After auditing some native mobile apps for accessibility I tried to understand the capabilities and possibilities of native mobile platforms for Android and iOS applications. In this post I try to reflect on the fact that making native mobile apps accessible can be much harder than when we try to make web accessible.
I had to fail an Android app in a recent WCAG audit because it’s expand/collapse components didn’t have the semantics. On the review I got asked about possible solutions and here you go – hope it will help somebody make accordions on Android more accessible.
Mobile native applications are often with no headings. Sometimes even have visual headings but are missing on the semantics. Screen-reader users can and also like to navigate via headings, so we should be responsible and use them. They are supported on both iOS and Android.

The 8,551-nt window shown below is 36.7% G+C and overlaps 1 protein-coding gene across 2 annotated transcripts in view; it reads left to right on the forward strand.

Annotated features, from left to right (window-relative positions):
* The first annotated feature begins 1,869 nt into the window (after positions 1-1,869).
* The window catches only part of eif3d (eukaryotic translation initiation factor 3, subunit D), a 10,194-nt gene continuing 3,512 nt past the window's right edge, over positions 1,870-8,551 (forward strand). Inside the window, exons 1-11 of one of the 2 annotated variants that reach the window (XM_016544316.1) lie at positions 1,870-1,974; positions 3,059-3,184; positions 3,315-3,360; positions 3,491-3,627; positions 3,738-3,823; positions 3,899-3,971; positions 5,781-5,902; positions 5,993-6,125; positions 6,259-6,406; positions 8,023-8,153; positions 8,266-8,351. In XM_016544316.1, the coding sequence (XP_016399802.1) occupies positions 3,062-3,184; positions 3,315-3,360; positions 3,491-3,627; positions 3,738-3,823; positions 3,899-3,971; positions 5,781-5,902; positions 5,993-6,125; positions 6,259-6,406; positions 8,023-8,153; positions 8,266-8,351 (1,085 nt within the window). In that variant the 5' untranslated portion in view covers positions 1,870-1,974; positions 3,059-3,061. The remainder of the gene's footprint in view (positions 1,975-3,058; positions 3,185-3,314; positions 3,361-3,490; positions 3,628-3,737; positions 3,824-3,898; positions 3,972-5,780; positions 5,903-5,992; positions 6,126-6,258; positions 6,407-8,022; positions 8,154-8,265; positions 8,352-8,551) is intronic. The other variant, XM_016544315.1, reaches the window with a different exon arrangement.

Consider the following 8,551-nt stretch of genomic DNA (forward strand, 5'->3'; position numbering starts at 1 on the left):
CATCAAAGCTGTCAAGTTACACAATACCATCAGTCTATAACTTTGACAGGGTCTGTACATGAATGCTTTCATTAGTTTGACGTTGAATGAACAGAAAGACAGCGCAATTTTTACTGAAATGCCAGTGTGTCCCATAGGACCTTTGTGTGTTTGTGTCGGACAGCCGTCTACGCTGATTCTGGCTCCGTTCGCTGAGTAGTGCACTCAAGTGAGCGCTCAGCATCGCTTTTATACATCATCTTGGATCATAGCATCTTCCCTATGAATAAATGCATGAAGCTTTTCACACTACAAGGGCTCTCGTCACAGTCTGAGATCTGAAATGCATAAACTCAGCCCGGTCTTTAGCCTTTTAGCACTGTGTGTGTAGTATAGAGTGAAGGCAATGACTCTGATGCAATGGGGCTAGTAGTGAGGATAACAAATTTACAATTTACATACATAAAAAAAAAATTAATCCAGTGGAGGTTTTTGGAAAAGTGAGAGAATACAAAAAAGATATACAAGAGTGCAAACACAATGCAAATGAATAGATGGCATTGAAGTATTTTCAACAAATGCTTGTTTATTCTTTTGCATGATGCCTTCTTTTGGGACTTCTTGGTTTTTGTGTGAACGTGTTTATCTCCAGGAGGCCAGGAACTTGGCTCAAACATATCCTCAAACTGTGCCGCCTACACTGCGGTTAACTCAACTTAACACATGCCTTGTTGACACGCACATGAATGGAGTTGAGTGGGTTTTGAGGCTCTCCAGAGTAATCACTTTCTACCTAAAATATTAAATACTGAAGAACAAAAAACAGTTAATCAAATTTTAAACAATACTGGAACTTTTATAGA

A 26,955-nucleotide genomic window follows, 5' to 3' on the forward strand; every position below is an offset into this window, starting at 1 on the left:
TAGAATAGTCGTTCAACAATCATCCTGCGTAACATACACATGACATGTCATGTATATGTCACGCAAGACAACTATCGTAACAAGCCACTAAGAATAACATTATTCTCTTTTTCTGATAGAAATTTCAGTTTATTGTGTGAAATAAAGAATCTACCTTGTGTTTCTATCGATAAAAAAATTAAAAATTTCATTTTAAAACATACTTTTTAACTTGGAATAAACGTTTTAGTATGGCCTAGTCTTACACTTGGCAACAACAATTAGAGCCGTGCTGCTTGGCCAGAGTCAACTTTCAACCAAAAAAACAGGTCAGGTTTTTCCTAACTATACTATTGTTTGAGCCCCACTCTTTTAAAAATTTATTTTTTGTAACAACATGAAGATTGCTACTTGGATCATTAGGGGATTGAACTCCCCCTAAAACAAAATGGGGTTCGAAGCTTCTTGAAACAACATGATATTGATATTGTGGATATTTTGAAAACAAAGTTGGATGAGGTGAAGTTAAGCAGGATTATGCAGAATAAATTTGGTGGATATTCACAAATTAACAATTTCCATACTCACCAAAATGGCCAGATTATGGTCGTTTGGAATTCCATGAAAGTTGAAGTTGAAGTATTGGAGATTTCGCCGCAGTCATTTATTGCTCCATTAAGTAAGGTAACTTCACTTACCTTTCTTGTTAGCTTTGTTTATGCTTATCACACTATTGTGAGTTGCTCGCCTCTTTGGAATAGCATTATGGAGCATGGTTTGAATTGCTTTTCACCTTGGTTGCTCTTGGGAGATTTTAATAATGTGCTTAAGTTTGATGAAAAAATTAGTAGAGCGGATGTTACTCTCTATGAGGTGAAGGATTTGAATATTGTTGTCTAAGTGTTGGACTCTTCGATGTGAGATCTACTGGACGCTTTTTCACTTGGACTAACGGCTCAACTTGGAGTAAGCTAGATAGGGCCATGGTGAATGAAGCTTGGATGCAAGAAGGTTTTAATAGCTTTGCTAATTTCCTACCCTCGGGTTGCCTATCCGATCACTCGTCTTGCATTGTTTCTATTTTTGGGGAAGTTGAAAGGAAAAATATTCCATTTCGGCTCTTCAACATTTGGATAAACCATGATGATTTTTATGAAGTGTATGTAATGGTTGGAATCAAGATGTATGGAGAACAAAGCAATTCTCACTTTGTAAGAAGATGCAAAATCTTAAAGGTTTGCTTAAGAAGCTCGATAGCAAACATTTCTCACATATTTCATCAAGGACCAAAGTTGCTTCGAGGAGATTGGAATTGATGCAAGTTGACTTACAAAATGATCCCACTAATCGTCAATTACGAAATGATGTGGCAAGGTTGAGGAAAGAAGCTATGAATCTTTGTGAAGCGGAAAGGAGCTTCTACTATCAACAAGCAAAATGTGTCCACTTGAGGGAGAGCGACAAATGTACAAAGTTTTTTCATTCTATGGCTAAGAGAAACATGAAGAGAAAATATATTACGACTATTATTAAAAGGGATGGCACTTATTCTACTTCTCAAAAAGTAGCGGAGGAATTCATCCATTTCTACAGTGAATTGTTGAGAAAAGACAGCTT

It was not clear to me if WCAG 4.1.3 can be applied to native mobile applications. At least on both iOS and Android. So I did some research and came with the conclusion that we can and should or even must use status messages also on native mobile apps.
A short post about my Global Accessibility Awareness Day 2022 contribution – online escape room for mobile screen-readers called Voice-Back.
What was the motivation, intention, implementation and goal behind voice-back.net.
Please try it out if you want and let me know how it went.
Not everybody can or want to use their apps in a single predefined screen orientation. It should be a matter of preference and choice. That is accessibility as well. And we even have it as an WCAG Success Criteria. And yes – it should also be applied to native mobile devices.